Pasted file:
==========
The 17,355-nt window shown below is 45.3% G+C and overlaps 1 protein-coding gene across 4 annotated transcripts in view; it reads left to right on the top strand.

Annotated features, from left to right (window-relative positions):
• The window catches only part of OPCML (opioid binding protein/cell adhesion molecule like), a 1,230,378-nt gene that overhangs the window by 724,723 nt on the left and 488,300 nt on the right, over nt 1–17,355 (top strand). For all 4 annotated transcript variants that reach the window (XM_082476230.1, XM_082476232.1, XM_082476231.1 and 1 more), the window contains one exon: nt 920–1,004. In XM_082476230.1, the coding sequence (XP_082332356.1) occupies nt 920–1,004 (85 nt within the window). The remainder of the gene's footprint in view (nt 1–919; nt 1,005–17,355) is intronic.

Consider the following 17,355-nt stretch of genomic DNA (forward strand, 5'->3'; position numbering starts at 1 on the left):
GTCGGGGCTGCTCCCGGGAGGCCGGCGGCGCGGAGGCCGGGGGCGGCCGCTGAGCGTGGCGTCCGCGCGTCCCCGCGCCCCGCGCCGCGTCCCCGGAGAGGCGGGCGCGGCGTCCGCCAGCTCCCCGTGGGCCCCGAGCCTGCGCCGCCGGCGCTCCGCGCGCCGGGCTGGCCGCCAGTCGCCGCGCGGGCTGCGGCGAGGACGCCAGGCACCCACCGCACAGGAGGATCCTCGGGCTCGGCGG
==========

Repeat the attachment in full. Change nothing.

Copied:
The 17,355-nt window shown below is 45.3% G+C and overlaps 1 protein-coding gene across 4 annotated transcripts in view; it reads left to right on the top strand.

Annotated features, from left to right (window-relative positions):
• The window catches only part of OPCML (opioid binding protein/cell adhesion molecule like), a 1,230,378-nt gene that overhangs the window by 724,723 nt on the left and 488,300 nt on the right, over nt 1–17,355 (top strand). For all 4 annotated transcript variants that reach the window (XM_082476230.1, XM_082476232.1, XM_082476231.1 and 1 more), the window contains one exon: nt 920–1,004. In XM_082476230.1, the coding sequence (XP_082332356.1) occupies nt 920–1,004 (85 nt within the window). The remainder of the gene's footprint in view (nt 1–919; nt 1,005–17,355) is intronic.

Consider the following 17,355-nt stretch of genomic DNA (forward strand, 5'->3'; position numbering starts at 1 on the left):
GTCGGGGCTGCTCCCGGGAGGCCGGCGGCGCGGAGGCCGGGGGCGGCCGCTGAGCGTGGCGTCCGCGCGTCCCCGCGCCCCGCGCCGCGTCCCCGGAGAGGCGGGCGCGGCGTCCGCCAGCTCCCCGTGGGCCCCGAGCCTGCGCCGCCGGCGCTCCGCGCGCCGGGCTGGCCGCCAGTCGCCGCGCGGGCTGCGGCGAGGACGCCAGGCACCCACCGCACAGGAGGATCCTCGGGCTCGGCGG